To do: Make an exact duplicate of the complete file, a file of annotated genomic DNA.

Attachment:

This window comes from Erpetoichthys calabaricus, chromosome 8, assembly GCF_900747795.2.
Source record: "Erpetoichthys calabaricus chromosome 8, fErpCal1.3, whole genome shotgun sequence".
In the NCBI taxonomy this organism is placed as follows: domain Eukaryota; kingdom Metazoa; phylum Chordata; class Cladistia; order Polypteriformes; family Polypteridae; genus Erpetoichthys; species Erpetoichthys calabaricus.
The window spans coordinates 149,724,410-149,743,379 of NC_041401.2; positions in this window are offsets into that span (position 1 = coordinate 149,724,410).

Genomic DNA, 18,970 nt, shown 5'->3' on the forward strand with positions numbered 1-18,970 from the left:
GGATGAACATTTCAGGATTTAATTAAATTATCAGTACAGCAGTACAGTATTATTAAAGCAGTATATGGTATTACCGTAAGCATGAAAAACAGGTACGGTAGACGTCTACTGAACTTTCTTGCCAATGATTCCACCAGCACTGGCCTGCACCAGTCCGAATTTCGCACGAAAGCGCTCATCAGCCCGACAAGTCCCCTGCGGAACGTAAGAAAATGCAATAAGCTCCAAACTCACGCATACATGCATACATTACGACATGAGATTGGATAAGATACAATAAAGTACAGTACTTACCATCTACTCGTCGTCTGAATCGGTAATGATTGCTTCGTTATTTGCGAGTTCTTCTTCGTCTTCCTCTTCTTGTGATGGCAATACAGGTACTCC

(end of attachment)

This window comes from Erpetoichthys calabaricus, chromosome 8, assembly GCF_900747795.2.
Source record: "Erpetoichthys calabaricus chromosome 8, fErpCal1.3, whole genome shotgun sequence".
In the NCBI taxonomy this organism is placed as follows: domain Eukaryota; kingdom Metazoa; phylum Chordata; class Cladistia; order Polypteriformes; family Polypteridae; genus Erpetoichthys; species Erpetoichthys calabaricus.
The window spans coordinates 149,724,410-149,743,379 of NC_041401.2; positions in this window are offsets into that span (position 1 = coordinate 149,724,410).

Genomic DNA, 18,970 nt, shown 5'->3' on the forward strand with positions numbered 1-18,970 from the left:
GGATGAACATTTCAGGATTTAATTAAATTATCAGTACAGCAGTACAGTATTATTAAAGCAGTATATGGTATTACCGTAAGCATGAAAAACAGGTACGGTAGACGTCTACTGAACTTTCTTGCCAATGATTCCACCAGCACTGGCCTGCACCAGTCCGAATTTCGCACGAAAGCGCTCATCAGCCCGACAAGTCCCCTGCGGAACGTAAGAAAATGCAATAAGCTCCAAACTCACGCATACATGCATACATTACGACATGAGATTGGATAAGATACAATAAAGTACAGTACTTACCATCTACTCGTCGTCTGAATCGGTAATGATTGCTTCGTTATTTGCGAGTTCTTCTTCGTCTTCCTCTTCTTGTGATGGCAATACAGGTACTCC